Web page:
In real life these days, the concept of “witch hunts” is often attached to that of men who’ve been accused of wrongdoing. But in pop culture, that narrative remains the domain of women, and witch tales are often intertwined with stories of oppressive men. It’s a way for writers to weave in a perceived (if temporary) solution, a built-in resource through which to fight and heal. Audiences don’t have access to the magical powers that help these women onscreen. But if the art is built with enough love and craft, a movie can act as a balm for a weathered soul watching it.

Twenty years out, I still want to crawl through my screen and live in the world of Practical Magic. It could do with more people of color, but I can forgive that for the feeling that it still gives me and so many other people who continue to return to it. It gives us hope that the pain is exorcisable, and that curses on generations of women can be conquered. That Stevie Nicks’s discography and a little Faith Hill can help the healing along. I want to curl up inside the moment where Sally, who often resists her magical abilities, lights a candle with just her breath. Her daughters watch as she does this and immediately jump into the frame to mimic her, trying desperately to access their own powers.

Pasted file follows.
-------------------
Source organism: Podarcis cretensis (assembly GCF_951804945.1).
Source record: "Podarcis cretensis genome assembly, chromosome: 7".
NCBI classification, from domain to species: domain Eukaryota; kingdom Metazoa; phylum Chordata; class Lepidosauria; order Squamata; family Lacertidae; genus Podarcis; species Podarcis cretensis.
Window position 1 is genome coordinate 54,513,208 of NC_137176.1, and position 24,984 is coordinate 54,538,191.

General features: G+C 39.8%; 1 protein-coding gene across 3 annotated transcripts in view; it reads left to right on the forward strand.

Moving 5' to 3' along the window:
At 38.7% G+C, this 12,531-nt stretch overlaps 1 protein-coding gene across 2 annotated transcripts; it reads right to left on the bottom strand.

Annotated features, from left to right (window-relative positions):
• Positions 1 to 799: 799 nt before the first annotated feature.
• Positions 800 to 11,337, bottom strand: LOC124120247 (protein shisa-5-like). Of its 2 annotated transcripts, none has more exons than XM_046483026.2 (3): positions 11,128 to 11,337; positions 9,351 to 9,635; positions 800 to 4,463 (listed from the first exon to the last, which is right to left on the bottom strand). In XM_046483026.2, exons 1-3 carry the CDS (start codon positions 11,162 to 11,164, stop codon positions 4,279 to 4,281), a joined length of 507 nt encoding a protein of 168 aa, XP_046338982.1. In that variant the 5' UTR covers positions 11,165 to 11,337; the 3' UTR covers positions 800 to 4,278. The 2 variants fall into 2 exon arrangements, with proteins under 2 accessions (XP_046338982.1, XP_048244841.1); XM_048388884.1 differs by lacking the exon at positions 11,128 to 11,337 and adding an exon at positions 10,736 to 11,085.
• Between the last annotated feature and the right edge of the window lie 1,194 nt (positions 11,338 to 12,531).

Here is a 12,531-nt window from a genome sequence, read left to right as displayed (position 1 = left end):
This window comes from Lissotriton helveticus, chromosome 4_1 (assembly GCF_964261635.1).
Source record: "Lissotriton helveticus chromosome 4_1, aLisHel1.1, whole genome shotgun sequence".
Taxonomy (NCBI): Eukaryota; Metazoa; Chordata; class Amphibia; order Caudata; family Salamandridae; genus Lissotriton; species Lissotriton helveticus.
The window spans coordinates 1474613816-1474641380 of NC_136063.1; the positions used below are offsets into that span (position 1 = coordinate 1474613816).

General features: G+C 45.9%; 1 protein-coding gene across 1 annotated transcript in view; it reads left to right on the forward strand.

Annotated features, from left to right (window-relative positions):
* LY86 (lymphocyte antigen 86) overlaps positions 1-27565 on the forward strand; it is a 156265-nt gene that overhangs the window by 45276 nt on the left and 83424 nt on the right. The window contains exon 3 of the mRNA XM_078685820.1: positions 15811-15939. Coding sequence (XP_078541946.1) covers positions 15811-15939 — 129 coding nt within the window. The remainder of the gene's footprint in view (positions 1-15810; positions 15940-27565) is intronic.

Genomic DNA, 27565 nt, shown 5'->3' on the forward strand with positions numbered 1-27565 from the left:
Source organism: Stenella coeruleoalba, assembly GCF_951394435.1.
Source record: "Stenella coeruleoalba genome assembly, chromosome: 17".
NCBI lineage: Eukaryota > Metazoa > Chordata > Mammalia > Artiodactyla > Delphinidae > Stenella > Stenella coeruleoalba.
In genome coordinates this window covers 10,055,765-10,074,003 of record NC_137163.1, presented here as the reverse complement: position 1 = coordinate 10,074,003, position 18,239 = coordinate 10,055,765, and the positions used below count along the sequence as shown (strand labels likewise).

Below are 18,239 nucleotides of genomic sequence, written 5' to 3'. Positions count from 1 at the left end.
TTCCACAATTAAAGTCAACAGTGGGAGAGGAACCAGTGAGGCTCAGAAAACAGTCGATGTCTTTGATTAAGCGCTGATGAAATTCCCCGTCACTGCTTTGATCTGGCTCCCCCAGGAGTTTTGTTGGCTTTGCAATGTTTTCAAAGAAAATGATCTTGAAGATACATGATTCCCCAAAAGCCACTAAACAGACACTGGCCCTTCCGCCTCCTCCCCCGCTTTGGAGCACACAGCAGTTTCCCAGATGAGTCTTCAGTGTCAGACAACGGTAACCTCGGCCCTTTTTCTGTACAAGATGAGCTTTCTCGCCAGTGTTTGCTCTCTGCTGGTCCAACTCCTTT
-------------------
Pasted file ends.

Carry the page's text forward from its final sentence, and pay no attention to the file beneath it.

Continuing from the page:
When Sally and Gillian finally defeat Jimmy, it’s with the help of the women of their community, women who’d felt versions of this kind of pain before. They are crushed for her, but when Sally blasts the evil spirit out of her sister, he explodes into dust, and the women burst into relieved laughter. They sweep him out of there, banishing him for good. Gillian’s body and her spirit are free. Can you blame us for wanting to live there?